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The European Union has fined Microsoft Corp. €561 million ($733 million) for failing to live up to the terms of a settlement that was to end the company's 15-year run-in with the continent's competition regulators.
Here's a look at how a 1998 complaint by Sun Microsystems led to Microsoft receiving fines totaling €2.2 billion — $2.9 billion at today's exchange rates.
The Sun complaint was that Microsoft wouldn't turn over technical documents needed to build interfaces between their products. Over the years, the EU broadened its investigation to include whether Microsoft had abused Window's near-monopoly over the market for computer operating systems to corner other markets, including server software, streaming media software, and Internet browsers.
Here's how the case developed:
— March 24, 2004: The European Commission finds Microsoft guilty of breaking competition law and abusing its dominance in the operating system market. It fines the company €497 million. It also orders Microsoft to share technical documents with rivals and market a version of Windows without a media player.
— June 15, 2005: After losing an appeal, Microsoft makes Windows XP N — without Media Player — available. There are few takers. The same month, EU also raises concerns about the usability of Microsoft's technical documents.
— July 12, 2006: EU decides Microsoft isn't obeying the 2004 decision and penalizes it an additional €280.5 million.
— March 1, 2007: EU threatens Microsoft with even more penalties, accusing the company of further noncompliance by setting royalty fees too high for technical documents.
— Oct. 22: Microsoft agrees to slash fees for the technical documents. It also offers access to open source developers and others for a one-time fee of €10,000. Though this resolves key parts of the dispute, but the EU says Microsoft is still subject to penalties for its noncompliance until then.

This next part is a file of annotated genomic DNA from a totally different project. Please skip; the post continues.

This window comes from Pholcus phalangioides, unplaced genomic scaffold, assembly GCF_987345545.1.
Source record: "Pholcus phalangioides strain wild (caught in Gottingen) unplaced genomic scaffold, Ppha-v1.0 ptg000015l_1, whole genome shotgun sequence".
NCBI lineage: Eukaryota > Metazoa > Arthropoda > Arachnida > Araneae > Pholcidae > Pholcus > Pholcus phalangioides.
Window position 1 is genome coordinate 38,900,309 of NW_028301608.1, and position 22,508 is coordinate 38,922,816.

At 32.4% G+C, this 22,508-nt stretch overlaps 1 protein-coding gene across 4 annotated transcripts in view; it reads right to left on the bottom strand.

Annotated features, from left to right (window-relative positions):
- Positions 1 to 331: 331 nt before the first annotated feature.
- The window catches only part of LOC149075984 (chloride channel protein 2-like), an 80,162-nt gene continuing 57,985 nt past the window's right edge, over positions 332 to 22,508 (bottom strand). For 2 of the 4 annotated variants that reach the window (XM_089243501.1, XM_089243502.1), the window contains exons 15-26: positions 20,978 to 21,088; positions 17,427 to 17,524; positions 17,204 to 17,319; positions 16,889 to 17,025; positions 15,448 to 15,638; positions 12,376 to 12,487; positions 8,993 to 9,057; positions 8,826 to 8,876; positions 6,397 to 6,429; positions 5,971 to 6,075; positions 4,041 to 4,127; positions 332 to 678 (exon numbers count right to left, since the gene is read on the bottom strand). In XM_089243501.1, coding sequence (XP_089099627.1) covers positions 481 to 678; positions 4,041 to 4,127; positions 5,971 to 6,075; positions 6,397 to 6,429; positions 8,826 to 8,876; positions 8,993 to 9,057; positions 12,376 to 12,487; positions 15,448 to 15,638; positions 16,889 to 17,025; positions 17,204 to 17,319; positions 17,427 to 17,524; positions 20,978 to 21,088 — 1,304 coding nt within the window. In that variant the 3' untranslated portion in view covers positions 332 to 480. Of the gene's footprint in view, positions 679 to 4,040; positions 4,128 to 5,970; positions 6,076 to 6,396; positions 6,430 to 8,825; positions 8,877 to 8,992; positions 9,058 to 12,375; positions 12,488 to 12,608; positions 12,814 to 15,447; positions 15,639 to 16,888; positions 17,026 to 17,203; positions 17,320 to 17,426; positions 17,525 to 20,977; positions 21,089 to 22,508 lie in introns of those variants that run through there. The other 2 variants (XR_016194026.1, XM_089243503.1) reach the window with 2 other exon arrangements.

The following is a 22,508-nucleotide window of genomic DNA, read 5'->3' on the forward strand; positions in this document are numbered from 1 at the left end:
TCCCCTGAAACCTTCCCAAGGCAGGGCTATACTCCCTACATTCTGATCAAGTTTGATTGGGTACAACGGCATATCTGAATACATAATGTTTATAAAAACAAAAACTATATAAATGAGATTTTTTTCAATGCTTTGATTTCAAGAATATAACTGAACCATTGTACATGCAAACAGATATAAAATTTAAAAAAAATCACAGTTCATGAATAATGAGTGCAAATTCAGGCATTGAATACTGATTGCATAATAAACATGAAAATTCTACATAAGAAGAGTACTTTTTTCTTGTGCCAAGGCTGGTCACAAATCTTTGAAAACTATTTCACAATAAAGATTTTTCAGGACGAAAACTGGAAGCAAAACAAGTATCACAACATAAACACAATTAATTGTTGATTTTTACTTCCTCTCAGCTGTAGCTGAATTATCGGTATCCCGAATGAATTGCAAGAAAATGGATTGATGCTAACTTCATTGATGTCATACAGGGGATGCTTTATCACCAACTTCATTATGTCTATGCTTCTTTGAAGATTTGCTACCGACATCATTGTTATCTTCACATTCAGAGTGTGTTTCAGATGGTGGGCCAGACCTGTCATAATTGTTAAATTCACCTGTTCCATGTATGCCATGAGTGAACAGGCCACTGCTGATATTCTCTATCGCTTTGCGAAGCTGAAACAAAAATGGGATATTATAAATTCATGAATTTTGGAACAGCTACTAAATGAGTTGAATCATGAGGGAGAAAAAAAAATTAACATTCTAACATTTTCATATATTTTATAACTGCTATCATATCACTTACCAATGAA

— Jan. 14, 2008: Following a complaint by Web browser developer Opera Software ASA, the EU announces it is investigating Microsoft again. This time, it's on suspicion of squeezing rival Internet browsers and software rivals dependent on Microsoft programs out of the market.
— Feb. 27: EU regulators impose a €899 million penalty — a record at the time — for failing to fully comply with the 2004 antitrust order. This is on top of the fine imposed in 2004 and the penalty of 2006 and brings the total to nearly €1.7 billion.
— May 9: Microsoft announces it has appealed the penalty.
— Jan. 16, 2009: The European Commission orders Microsoft to untie its Internet Explorer browser from Windows.
— July 24: Microsoft agrees to offer a choice of rival Web browsers on Windows to ward off new European Union antitrust fines.
— Dec. 16: The European Union drops the browser case after Microsoft's offer to give Windows users in Europe a choice of up to 12 other Web browsers. This ends all of the EU's active cases against Microsoft, though the appeal of the 2008 fine remains pending.
— June 27, 2012: The General Court of the European Union rejects Microsoft's appeal of the 2008 penalty, but reduces it to €860 million.
— March 6, 2013: The EU fines Microsoft €561 million for failing to offer users a choice of browsers when they installed a version of Windows 7. The failure went on for 16 months and affected 15 million operating system installations. Microsoft acknowledged the failure and apologized.